Sprint Long Distance

The Iranian


email us

Sprint Long Distance

Flower delivery in Iran

Fly to Iran

Sehaty Foreign Exchange

    News & views

Thousands mourn Shamlou

By Mehrdad Balali

TEHRAN, July 27 (Reuters) - Thousands of mourners lined the streets of Tehran on Thursday for the funeral of Ahmad Shamlou, one of Iran's finest poets who fell foul of the shah and grew disillusioned with the Islamic Revolution that overthrew him.

The crowds clapped and sang nationalist songs in defiance of Iran's religious rule as the procession, led by intellectuals and writers, passed. It began at the hospital where Shamlou, 75, died of diabetes on Tuesday and ended at a mosque in the north of the capital.

``Iran, the treasured land. I am willing to be sacrificed for the pure soil of my homeland,'' youths chanted, fists raised.

Mourners, red roses pinned to their chests, sang Shamlou's poems. Mahmoud Dolatabadi, a leading writer, recited Shamlou's love poetry through a loud speaker, mounted on a pickup truck.

A symbol of secular nationalism and social justice, Shamlou was a major force in the intellectual movement opposed to the former shah before the 1979 revolution.

He developed a simple, free-flowing style at odds with the tightly-balanced rhymes of classical Persian poetry. Influenced by the Spanish poet Federico Garcia Lorca, the black American Langston Hughes and the French communist Louis Aragon, Shamlou also wrote increasingly of love and suffering.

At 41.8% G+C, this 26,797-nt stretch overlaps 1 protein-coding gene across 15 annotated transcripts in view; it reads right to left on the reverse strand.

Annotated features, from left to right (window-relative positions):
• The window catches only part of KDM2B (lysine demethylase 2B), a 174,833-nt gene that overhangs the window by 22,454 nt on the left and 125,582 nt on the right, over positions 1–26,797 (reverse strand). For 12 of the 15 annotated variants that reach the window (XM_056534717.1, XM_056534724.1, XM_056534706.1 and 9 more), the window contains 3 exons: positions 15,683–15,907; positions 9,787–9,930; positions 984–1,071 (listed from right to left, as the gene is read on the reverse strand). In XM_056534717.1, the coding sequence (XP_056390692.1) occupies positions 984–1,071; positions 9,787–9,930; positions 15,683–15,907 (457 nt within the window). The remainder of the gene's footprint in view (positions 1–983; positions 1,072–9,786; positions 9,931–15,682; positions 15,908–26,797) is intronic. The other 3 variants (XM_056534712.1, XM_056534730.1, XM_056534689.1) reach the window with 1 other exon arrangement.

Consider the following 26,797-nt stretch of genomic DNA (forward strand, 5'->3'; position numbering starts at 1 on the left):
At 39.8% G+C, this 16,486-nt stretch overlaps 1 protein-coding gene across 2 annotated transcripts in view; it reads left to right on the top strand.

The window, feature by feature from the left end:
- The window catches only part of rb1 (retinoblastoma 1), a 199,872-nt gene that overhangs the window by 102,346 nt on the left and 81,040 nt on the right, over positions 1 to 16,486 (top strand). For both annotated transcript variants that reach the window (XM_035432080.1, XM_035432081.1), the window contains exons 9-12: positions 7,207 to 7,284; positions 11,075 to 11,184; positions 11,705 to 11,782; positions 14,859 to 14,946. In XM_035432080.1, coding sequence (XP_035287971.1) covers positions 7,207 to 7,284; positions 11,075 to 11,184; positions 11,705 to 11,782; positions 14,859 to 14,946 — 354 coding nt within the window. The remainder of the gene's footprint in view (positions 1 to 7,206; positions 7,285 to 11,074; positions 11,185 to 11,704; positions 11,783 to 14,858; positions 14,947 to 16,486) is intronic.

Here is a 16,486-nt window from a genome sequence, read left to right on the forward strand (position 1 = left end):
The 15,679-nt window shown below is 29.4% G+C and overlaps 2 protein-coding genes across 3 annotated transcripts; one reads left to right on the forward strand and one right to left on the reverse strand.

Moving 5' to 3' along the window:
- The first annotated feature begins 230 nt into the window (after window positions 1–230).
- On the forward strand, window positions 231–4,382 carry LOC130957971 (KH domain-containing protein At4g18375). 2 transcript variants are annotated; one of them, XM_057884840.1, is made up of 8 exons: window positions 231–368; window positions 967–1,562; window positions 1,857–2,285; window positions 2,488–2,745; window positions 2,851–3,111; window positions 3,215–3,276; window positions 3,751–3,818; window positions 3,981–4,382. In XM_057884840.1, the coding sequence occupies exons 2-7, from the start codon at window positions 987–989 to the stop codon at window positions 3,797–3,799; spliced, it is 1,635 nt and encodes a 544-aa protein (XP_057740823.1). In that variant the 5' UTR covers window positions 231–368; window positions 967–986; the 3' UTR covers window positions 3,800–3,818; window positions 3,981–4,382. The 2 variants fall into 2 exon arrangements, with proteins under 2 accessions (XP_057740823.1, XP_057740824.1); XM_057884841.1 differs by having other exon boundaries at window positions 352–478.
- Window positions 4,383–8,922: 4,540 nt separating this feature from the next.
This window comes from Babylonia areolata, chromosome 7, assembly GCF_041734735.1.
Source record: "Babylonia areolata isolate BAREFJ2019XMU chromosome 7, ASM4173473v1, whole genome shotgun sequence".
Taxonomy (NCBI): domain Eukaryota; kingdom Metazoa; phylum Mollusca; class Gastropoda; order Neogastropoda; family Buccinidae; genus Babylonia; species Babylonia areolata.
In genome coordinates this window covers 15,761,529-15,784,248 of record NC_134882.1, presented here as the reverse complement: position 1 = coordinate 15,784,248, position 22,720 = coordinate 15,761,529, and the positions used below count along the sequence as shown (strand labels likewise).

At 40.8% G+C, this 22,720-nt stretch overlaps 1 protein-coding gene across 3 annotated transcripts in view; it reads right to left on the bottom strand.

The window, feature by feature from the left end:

``He was a humanist, an atheist and a socially conscious intellectual who skilfully wove his personal love and affections into his political stance,'' said writer Esmail Nooriala [in an artile in The Iranian, "Prophet of light"].

``He was a lover and a fighter. At the centre of his poetry was the bare-footed man with nothing but hope and an insatiable desire for justice.''

His books were banned for long periods before and after the revolution, although since the early 1990s his poems have appeared in literary magazines. Shamlou's opposition to the shah cost him a period of exile in the 1970s, and on his return, he became disillusioned with politics.

His hopes for social justice returned in the wake of popular opposition to the shah in late 1970s, and he joined other writers to lead a secular intellectual movement against the monarch's dictatorship, in parallel with the Islamic one.

Shamlou's poetry nights at the time drew large crowds of mainly socialist-minded youth.

``I dread dying in a land where a grave-digger's wage is higher than the price of human freedom,'' said one of his poems.

However, Shamlou grew disenchanted with the revolution after the Shi'ite clergy cracked down on secularism and imposed religious restrictions on individual freedoms.

``They smell your mouth to see if you have said 'I love you!'. These are the strangest of times, my love... We must hide our joys in the closet,'' reads another poem.

Shamlou had lived in virtual seclusion in a Tehran suburb in recent years, but made occasional trips to the West for medical treatment.

Although vilified by hardline Islamists as a ``traitor and a Western stooge,'' the poet was rehabilitated under moderate President Mohammad Khatami. Khatami's liberal Culture Minister Ataollah Mohajerani publicly expressed grief over his death, in a marked departure from past practices.

Shamlou's body was buried at a cemetery in Karaj, a town west of Tehran. Shamlou's companion Aida Sarkisian said there were plans to build a monument to him.


 MIS Internet Services

Web Site Design by
Multimedia Internet Services, Inc

 GPG Internet server

Internet server by
Global Publishing Group.